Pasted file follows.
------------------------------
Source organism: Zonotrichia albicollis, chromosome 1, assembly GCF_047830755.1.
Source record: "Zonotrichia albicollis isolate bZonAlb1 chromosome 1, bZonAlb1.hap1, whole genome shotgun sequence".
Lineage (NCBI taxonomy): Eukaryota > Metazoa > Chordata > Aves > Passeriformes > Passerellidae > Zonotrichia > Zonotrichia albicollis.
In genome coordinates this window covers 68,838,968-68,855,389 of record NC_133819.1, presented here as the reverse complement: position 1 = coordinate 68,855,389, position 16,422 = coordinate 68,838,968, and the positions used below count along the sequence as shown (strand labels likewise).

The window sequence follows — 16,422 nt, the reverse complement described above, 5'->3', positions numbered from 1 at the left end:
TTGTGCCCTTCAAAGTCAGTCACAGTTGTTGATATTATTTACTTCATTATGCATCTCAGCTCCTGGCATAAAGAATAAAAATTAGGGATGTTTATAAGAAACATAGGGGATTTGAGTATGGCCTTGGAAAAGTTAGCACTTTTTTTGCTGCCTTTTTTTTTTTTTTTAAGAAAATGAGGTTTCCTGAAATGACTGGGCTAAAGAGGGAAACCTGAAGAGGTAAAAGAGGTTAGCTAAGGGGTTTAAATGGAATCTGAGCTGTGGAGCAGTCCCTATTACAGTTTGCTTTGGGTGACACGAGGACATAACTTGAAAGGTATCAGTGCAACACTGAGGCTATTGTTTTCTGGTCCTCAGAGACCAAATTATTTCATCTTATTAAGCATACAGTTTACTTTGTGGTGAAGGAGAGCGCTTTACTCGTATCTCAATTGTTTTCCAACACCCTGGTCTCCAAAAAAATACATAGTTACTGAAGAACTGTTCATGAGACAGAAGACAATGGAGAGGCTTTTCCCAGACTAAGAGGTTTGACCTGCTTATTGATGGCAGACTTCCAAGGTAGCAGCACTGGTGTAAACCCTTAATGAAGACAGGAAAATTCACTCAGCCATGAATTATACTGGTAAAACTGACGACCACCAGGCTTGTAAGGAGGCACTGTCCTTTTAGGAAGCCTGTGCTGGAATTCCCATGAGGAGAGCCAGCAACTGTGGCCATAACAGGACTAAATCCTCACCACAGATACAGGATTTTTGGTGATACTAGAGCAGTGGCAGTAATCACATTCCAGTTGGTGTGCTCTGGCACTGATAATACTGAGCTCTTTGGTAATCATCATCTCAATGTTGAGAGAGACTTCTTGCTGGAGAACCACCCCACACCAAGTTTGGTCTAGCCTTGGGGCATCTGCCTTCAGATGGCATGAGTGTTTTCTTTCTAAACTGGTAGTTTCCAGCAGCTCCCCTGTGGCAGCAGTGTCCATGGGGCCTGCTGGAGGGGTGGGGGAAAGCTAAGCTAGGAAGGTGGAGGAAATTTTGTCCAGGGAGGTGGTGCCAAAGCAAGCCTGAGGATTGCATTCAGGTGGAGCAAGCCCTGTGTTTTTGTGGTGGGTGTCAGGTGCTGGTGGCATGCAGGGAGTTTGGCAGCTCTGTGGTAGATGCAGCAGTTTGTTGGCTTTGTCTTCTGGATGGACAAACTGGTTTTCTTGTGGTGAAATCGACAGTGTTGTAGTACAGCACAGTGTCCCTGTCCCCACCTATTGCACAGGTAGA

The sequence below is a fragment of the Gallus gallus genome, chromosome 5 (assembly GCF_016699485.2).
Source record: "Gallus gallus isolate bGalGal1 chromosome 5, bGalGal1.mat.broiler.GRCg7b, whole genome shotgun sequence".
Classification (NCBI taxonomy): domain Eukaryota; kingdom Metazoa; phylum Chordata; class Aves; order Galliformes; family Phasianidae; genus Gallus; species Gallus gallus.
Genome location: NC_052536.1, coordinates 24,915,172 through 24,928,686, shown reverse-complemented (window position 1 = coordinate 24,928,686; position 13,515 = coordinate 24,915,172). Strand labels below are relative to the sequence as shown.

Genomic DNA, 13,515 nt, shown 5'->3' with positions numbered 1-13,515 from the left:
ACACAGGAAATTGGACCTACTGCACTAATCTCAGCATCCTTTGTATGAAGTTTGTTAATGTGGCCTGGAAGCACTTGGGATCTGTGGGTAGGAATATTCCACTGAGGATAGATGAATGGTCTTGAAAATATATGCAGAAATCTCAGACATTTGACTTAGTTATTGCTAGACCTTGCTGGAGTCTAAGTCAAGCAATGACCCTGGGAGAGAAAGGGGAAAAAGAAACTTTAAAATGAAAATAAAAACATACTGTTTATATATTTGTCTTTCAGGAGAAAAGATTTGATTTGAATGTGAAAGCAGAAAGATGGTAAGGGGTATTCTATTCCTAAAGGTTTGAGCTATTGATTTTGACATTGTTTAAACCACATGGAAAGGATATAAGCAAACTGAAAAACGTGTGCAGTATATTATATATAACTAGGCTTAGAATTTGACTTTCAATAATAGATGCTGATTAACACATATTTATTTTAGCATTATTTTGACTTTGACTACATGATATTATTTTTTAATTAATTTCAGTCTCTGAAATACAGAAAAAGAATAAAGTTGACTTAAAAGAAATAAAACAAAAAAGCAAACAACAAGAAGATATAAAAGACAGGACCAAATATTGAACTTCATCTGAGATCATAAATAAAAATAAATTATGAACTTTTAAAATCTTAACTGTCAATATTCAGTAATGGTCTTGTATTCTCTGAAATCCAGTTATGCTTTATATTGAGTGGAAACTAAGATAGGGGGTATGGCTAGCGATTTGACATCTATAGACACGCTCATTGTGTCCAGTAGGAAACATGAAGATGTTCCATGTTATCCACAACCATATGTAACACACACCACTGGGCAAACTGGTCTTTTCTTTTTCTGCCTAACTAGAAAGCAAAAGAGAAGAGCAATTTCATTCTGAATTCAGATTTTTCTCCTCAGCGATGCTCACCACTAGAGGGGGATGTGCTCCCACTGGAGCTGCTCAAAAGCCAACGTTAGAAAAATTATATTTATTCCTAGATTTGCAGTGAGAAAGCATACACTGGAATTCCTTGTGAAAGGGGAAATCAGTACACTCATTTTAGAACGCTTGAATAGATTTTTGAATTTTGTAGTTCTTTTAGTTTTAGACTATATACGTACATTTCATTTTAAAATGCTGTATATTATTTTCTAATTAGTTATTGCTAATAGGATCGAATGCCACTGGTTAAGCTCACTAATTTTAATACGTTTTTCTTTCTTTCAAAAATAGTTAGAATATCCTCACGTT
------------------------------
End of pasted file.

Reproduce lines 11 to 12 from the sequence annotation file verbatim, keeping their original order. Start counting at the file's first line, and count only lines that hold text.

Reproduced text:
Genomic DNA, 13,515 nt, shown 5'->3' with positions numbered 1-13,515 from the left:
ACACAGGAAATTGGACCTACTGCACTAATCTCAGCATCCTTTGTATGAAGTTTGTTAATGTGGCCTGGAAGCACTTGGGATCTGTGGGTAGGAATATTCCACTGAGGATAGATGAATGGTCTTGAAAATATATGCAGAAATCTCAGACATTTGACTTAGTTATTGCTAGACCTTGCTGGAGTCTAAGTCAAGCAATGACCCTGGGAGAGAAAGGGGAAAAAGAAACTTTAAAATGAAAATAAAAACATACTGTTTATATATTTGTCTTTCAGGAGAAAAGATTTGATTTGAATGTGAAAGCAGAAAGATGGTAAGGGGTATTCTATTCCTAAAGGTTTGAGCTATTGATTTTGACATTGTTTAAACCACATGGAAAGGATATAAGCAAACTGAAAAACGTGTGCAGTATATTATATATAACTAGGCTTAGAATTTGACTTTCAATAATAGATGCTGATTAACACATATTTATTTTAGCATTATTTTGACTTTGACTACATGATATTATTTTTTAATTAATTTCAGTCTCTGAAATACAGAAAAAGAATAAAGTTGACTTAAAAGAAATAAAACAAAAAAGCAAACAACAAGAAGATATAAAAGACAGGACCAAATATTGAACTTCATCTGAGATCATAAATAAAAATAAATTATGAACTTTTAAAATCTTAACTGTCAATATTCAGTAATGGTCTTGTATTCTCTGAAATCCAGTTATGCTTTATATTGAGTGGAAACTAAGATAGGGGGTATGGCTAGCGATTTGACATCTATAGACACGCTCATTGTGTCCAGTAGGAAACATGAAGATGTTCCATGTTATCCACAACCATATGTAACACACACCACTGGGCAAACTGGTCTTTTCTTTTTCTGCCTAACTAGAAAGCAAAAGAGAAGAGCAATTTCATTCTGAATTCAGATTTTTCTCCTCAGCGATGCTCACCACTAGAGGGGGATGTGCTCCCACTGGAGCTGCTCAAAAGCCAACGTTAGAAAAATTATATTTATTCCTAGATTTGCAGTGAGAAAGCATACACTGGAATTCCTTGTGAAAGGGGAAATCAGTACACTCATTTTAGAACGCTTGAATAGATTTTTGAATTTTGTAGTTCTTTTAGTTTTAGACTATATACGTACATTTCATTTTAAAATGCTGTATATTATTTTCTAATTAGTTATTGCTAATAGGATCGAATGCCACTGGTTAAGCTCACTAATTTTAATACGTTTTTCTTTCTTTCAAAAATAGTTAGAATATCCTCACGTT